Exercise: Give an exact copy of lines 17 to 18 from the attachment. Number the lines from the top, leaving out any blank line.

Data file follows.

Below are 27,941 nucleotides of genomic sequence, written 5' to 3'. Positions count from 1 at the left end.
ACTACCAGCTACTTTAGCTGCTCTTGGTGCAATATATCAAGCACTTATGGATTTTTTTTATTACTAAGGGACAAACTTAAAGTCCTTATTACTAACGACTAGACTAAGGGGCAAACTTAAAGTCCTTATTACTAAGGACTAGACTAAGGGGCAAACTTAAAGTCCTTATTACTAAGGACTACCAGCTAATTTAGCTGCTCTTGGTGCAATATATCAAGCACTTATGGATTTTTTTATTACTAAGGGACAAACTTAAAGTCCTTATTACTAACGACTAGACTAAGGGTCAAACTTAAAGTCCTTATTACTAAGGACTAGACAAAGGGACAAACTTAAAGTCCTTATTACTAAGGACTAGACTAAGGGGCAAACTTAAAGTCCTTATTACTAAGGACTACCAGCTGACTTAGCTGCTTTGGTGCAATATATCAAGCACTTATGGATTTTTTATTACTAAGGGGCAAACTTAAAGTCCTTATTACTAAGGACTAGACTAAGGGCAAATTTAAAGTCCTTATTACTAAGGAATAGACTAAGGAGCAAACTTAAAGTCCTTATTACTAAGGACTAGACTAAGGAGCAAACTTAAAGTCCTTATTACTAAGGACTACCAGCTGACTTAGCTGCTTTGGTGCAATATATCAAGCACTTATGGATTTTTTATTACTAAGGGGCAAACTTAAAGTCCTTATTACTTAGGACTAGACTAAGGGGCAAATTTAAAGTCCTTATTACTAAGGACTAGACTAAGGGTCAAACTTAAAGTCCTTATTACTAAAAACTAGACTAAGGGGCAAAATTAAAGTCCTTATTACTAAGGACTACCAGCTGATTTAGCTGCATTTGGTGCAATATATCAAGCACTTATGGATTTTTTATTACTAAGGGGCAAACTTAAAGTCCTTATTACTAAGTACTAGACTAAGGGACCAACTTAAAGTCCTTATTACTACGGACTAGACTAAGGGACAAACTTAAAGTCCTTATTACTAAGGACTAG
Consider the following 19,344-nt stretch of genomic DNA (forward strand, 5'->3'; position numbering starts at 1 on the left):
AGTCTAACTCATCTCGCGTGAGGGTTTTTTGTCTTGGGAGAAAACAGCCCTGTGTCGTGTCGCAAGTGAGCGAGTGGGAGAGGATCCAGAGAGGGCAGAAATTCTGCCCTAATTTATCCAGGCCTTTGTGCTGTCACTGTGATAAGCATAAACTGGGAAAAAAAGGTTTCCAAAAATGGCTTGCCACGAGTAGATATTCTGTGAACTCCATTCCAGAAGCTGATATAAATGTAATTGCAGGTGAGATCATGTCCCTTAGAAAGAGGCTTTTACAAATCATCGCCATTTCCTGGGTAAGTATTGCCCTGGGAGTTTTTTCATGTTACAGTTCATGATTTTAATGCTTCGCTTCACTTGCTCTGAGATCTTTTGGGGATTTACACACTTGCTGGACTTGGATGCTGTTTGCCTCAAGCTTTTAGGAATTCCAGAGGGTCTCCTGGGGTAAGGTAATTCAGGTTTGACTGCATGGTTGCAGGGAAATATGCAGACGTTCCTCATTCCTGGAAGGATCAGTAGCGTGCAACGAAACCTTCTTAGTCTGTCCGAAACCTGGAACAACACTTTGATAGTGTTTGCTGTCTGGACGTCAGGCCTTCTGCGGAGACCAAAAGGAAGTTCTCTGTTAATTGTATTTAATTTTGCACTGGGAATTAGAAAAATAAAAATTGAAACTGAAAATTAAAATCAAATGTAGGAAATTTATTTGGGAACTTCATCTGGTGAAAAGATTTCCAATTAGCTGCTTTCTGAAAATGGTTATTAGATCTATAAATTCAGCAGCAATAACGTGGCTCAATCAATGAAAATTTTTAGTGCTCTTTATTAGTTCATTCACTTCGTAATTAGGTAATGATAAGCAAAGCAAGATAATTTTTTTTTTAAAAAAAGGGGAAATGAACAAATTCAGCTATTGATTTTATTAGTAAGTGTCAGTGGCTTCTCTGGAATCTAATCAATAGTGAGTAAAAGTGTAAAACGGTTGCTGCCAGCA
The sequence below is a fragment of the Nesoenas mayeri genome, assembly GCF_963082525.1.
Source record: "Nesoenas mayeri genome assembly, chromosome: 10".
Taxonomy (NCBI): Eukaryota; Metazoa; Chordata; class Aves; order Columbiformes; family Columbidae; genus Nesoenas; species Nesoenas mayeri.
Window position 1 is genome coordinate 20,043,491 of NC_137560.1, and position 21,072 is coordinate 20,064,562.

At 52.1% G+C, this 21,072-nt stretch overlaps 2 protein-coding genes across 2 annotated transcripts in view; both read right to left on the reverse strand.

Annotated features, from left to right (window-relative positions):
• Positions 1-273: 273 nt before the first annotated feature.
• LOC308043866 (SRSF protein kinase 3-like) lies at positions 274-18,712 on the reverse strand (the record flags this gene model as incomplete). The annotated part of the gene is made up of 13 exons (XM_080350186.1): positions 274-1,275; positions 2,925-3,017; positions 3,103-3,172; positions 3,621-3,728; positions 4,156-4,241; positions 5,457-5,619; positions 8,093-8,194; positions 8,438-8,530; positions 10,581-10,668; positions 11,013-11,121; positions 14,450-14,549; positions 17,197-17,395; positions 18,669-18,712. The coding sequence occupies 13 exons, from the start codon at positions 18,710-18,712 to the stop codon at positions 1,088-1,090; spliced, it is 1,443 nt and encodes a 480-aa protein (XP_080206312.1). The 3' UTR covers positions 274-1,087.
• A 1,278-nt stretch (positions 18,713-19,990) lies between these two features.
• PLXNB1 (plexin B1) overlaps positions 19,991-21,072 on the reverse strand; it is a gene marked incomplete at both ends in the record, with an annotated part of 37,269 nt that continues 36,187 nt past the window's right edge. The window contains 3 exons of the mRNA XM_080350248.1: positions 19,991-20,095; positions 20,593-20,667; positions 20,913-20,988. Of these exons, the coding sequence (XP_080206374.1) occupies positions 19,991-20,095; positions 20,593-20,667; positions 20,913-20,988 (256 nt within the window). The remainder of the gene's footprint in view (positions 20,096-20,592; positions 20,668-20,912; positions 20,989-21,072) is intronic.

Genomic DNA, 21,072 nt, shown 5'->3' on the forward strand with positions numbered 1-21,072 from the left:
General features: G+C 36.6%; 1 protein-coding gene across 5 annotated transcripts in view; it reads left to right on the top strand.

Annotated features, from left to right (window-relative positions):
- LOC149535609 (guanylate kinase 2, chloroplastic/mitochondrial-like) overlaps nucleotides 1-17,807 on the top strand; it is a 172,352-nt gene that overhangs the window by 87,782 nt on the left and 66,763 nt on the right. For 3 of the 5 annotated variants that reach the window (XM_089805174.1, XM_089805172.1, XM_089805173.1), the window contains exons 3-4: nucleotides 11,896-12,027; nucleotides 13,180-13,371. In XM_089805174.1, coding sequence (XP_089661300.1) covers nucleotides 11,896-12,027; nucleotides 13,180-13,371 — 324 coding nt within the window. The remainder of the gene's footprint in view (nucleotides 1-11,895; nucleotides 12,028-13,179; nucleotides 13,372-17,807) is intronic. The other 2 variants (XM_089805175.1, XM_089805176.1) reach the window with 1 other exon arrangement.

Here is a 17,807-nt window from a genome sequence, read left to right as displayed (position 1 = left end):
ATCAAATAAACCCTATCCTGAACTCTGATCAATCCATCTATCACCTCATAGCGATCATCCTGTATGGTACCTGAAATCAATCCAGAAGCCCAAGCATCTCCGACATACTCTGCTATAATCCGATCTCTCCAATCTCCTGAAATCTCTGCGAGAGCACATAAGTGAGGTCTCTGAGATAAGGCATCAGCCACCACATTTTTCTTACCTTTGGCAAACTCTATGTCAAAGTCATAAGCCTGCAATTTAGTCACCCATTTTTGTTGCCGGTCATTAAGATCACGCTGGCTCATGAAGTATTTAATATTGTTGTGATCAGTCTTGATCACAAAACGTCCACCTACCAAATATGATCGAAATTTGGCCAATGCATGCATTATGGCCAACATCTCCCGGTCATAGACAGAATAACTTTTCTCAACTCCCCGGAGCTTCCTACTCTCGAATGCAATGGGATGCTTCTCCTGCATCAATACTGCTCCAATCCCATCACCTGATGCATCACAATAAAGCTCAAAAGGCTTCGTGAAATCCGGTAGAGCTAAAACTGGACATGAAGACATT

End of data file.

Annotated features, from left to right (window-relative positions):
- LOC149535609 (guanylate kinase 2, chloroplastic/mitochondrial-like) overlaps nucleotides 1-17,807 on the top strand; it is a 172,352-nt gene that overhangs the window by 87,782 nt on the left and 66,763 nt on the right. For 3 of the 5 annotated variants that reach the window (XM_089805174.1, XM_089805172.1, XM_089805173.1), the window contains exons 3-4: nucleotides 11,896-12,027; nucleotides 13,180-13,371. In XM_089805174.1, coding sequence (XP_089661300.1) covers nucleotides 11,896-12,027; nucleotides 13,180-13,371 — 324 coding nt within the window. The remainder of the gene's footprint in view (nucleotides 1-11,895; nucleotides 12,028-13,179; nucleotides 13,372-17,807) is intronic. The other 2 variants (XM_089805175.1, XM_089805176.1) reach the window with 1 other exon arrangement.